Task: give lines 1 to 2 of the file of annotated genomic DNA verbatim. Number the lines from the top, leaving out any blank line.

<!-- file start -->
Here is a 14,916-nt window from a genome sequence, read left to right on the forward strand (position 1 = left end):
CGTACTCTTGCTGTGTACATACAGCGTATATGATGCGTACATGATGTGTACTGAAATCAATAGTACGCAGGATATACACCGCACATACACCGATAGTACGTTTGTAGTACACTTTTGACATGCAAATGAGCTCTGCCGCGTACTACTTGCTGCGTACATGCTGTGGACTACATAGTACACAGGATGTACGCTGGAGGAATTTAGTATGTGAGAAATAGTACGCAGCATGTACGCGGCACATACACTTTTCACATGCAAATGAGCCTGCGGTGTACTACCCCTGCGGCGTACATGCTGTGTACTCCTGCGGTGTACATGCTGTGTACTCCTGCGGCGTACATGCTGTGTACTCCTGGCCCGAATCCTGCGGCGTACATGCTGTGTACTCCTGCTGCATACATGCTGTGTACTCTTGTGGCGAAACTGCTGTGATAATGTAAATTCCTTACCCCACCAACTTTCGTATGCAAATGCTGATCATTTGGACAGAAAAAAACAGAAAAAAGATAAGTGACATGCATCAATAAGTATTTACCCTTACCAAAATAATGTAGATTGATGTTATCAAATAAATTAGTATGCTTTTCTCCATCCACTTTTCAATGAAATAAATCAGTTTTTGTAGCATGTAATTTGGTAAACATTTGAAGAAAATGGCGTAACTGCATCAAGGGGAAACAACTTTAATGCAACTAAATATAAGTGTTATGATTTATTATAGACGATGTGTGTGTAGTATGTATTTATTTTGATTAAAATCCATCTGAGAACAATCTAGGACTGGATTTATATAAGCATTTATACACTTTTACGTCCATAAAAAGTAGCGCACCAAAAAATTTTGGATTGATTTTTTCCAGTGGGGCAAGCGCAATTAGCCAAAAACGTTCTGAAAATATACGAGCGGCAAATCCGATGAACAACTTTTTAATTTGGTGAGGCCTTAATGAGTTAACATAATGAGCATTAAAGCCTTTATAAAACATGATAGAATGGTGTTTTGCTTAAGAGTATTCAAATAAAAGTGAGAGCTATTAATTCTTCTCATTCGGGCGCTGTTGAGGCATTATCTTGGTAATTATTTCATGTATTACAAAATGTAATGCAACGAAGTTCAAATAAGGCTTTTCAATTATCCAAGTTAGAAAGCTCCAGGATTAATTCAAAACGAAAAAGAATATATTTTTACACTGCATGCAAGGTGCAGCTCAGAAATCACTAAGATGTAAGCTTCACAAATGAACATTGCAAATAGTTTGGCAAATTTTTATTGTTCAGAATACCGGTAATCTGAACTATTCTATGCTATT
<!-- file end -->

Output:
Here is a 14,916-nt window from a genome sequence, read left to right on the forward strand (position 1 = left end):
CGTACTCTTGCTGTGTACATACAGCGTATATGATGCGTACATGATGTGTACTGAAATCAATAGTACGCAGGATATACACCGCACATACACCGATAGTACGTTTGTAGTACACTTTTGACATGCAAATGAGCTCTGCCGCGTACTACTTGCTGCGTACATGCTGTGGACTACATAGTACACAGGATGTACGCTGGAGGAATTTAGTATGTGAGAAATAGTACGCAGCATGTACGCGGCACATACACTTTTCACATGCAAATGAGCCTGCGGTGTACTACCCCTGCGGCGTACATGCTGTGTACTCCTGCGGTGTACATGCTGTGTACTCCTGCGGCGTACATGCTGTGTACTCCTGGCCCGAATCCTGCGGCGTACATGCTGTGTACTCCTGCTGCATACATGCTGTGTACTCTTGTGGCGAAACTGCTGTGATAATGTAAATTCCTTACCCCACCAACTTTCGTATGCAAATGCTGATCATTTGGACAGAAAAAAACAGAAAAAAGATAAGTGACATGCATCAATAAGTATTTACCCTTACCAAAATAATGTAGATTGATGTTATCAAATAAATTAGTATGCTTTTCTCCATCCACTTTTCAATGAAATAAATCAGTTTTTGTAGCATGTAATTTGGTAAACATTTGAAGAAAATGGCGTAACTGCATCAAGGGGAAACAACTTTAATGCAACTAAATATAAGTGTTATGATTTATTATAGACGATGTGTGTGTAGTATGTATTTATTTTGATTAAAATCCATCTGAGAACAATCTAGGACTGGATTTATATAAGCATTTATACACTTTTACGTCCATAAAAAGTAGCGCACCAAAAAATTTTGGATTGATTTTTTCCAGTGGGGCAAGCGCAATTAGCCAAAAACGTTCTGAAAATATACGAGCGGCAAATCCGATGAACAACTTTTTAATTTGGTGAGGCCTTAATGAGTTAACATAATGAGCATTAAAGCCTTTATAAAACATGATAGAATGGTGTTTTGCTTAAGAGTATTCAAATAAAAGTGAGAGCTATTAATTCTTCTCATTCGGGCGCTGTTGAGGCATTATCTTGGTAATTATTTCATGTATTACAAAATGTAATGCAACGAAGTTCAAATAAGGCTTTTCAATTATCCAAGTTAGAAAGCTCCAGGATTAATTCAAAACGAAAAAGAATATATTTTTACACTGCATGCAAGGTGCAGCTCAGAAATCACTAAGATGTAAGCTTCACAAATGAACATTGCAAATAGTTTGGCAAATTTTTATTGTTCAGAATACCGGTAATCTGAACTATTCTATGCTATT